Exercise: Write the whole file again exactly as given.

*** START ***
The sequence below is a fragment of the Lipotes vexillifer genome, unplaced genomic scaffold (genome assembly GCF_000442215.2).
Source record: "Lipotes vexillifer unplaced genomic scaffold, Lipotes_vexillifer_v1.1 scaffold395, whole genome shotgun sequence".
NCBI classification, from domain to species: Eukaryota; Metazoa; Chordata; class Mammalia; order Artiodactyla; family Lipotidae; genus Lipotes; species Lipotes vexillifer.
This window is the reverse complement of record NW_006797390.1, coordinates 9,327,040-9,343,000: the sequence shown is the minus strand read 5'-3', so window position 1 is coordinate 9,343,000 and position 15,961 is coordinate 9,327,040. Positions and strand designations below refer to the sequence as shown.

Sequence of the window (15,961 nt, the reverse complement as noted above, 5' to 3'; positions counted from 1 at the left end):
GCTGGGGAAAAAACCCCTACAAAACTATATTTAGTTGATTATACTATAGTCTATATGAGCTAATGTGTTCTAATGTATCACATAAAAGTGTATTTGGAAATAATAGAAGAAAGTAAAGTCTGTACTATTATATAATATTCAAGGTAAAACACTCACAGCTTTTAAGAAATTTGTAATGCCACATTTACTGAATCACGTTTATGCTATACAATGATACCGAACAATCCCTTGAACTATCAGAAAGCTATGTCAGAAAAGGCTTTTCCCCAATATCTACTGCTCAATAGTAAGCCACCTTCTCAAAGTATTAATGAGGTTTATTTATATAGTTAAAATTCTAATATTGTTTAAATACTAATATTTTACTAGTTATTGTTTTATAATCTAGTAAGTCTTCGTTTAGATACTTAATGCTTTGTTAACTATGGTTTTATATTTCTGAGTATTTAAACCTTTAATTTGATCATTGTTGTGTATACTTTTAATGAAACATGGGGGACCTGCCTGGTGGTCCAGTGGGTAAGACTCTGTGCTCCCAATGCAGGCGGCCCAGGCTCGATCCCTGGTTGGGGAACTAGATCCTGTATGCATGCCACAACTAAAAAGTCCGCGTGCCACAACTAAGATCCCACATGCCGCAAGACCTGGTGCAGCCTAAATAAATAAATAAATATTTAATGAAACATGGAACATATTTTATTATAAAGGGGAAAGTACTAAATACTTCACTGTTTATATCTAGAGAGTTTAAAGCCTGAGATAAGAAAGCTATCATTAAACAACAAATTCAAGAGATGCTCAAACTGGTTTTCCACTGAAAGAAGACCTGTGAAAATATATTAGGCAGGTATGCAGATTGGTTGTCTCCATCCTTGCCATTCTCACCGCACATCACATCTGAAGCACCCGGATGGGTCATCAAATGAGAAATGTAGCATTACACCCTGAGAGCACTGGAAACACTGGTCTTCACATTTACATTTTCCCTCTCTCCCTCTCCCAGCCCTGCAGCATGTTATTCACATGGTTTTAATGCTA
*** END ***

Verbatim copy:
The sequence below is a fragment of the Lipotes vexillifer genome, unplaced genomic scaffold (genome assembly GCF_000442215.2).
Source record: "Lipotes vexillifer unplaced genomic scaffold, Lipotes_vexillifer_v1.1 scaffold395, whole genome shotgun sequence".
NCBI classification, from domain to species: Eukaryota; Metazoa; Chordata; class Mammalia; order Artiodactyla; family Lipotidae; genus Lipotes; species Lipotes vexillifer.
This window is the reverse complement of record NW_006797390.1, coordinates 9,327,040-9,343,000: the sequence shown is the minus strand read 5'-3', so window position 1 is coordinate 9,343,000 and position 15,961 is coordinate 9,327,040. Positions and strand designations below refer to the sequence as shown.

Sequence of the window (15,961 nt, the reverse complement as noted above, 5' to 3'; positions counted from 1 at the left end):
GCTGGGGAAAAAACCCCTACAAAACTATATTTAGTTGATTATACTATAGTCTATATGAGCTAATGTGTTCTAATGTATCACATAAAAGTGTATTTGGAAATAATAGAAGAAAGTAAAGTCTGTACTATTATATAATATTCAAGGTAAAACACTCACAGCTTTTAAGAAATTTGTAATGCCACATTTACTGAATCACGTTTATGCTATACAATGATACCGAACAATCCCTTGAACTATCAGAAAGCTATGTCAGAAAAGGCTTTTCCCCAATATCTACTGCTCAATAGTAAGCCACCTTCTCAAAGTATTAATGAGGTTTATTTATATAGTTAAAATTCTAATATTGTTTAAATACTAATATTTTACTAGTTATTGTTTTATAATCTAGTAAGTCTTCGTTTAGATACTTAATGCTTTGTTAACTATGGTTTTATATTTCTGAGTATTTAAACCTTTAATTTGATCATTGTTGTGTATACTTTTAATGAAACATGGGGGACCTGCCTGGTGGTCCAGTGGGTAAGACTCTGTGCTCCCAATGCAGGCGGCCCAGGCTCGATCCCTGGTTGGGGAACTAGATCCTGTATGCATGCCACAACTAAAAAGTCCGCGTGCCACAACTAAGATCCCACATGCCGCAAGACCTGGTGCAGCCTAAATAAATAAATAAATATTTAATGAAACATGGAACATATTTTATTATAAAGGGGAAAGTACTAAATACTTCACTGTTTATATCTAGAGAGTTTAAAGCCTGAGATAAGAAAGCTATCATTAAACAACAAATTCAAGAGATGCTCAAACTGGTTTTCCACTGAAAGAAGACCTGTGAAAATATATTAGGCAGGTATGCAGATTGGTTGTCTCCATCCTTGCCATTCTCACCGCACATCACATCTGAAGCACCCGGATGGGTCATCAAATGAGAAATGTAGCATTACACCCTGAGAGCACTGGAAACACTGGTCTTCACATTTACATTTTCCCTCTCTCCCTCTCCCAGCCCTGCAGCATGTTATTCACATGGTTTTAATGCTA